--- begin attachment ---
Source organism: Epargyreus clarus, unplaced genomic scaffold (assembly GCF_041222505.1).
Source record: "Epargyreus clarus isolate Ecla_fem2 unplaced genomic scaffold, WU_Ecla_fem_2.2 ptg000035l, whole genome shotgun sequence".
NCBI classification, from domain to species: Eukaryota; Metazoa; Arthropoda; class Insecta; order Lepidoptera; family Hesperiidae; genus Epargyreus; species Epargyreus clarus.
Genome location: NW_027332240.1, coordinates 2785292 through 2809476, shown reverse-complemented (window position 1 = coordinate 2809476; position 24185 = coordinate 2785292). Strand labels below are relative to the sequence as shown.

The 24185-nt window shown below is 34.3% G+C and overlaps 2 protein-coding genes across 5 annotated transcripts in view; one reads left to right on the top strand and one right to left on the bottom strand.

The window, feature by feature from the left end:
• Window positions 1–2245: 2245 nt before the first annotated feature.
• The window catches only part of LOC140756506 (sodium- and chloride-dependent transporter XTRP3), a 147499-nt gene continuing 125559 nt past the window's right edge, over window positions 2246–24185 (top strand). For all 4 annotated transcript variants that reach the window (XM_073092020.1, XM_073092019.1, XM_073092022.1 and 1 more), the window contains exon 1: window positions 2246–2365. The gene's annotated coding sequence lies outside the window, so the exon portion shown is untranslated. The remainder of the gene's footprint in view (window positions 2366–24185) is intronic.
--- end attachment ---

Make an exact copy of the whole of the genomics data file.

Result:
Source organism: Epargyreus clarus, unplaced genomic scaffold (assembly GCF_041222505.1).
Source record: "Epargyreus clarus isolate Ecla_fem2 unplaced genomic scaffold, WU_Ecla_fem_2.2 ptg000035l, whole genome shotgun sequence".
NCBI classification, from domain to species: Eukaryota; Metazoa; Arthropoda; class Insecta; order Lepidoptera; family Hesperiidae; genus Epargyreus; species Epargyreus clarus.
Genome location: NW_027332240.1, coordinates 2785292 through 2809476, shown reverse-complemented (window position 1 = coordinate 2809476; position 24185 = coordinate 2785292). Strand labels below are relative to the sequence as shown.

The 24185-nt window shown below is 34.3% G+C and overlaps 2 protein-coding genes across 5 annotated transcripts in view; one reads left to right on the top strand and one right to left on the bottom strand.

The window, feature by feature from the left end:
• Window positions 1–2245: 2245 nt before the first annotated feature.
• The window catches only part of LOC140756506 (sodium- and chloride-dependent transporter XTRP3), a 147499-nt gene continuing 125559 nt past the window's right edge, over window positions 2246–24185 (top strand). For all 4 annotated transcript variants that reach the window (XM_073092020.1, XM_073092019.1, XM_073092022.1 and 1 more), the window contains exon 1: window positions 2246–2365. The gene's annotated coding sequence lies outside the window, so the exon portion shown is untranslated. The remainder of the gene's footprint in view (window positions 2366–24185) is intronic.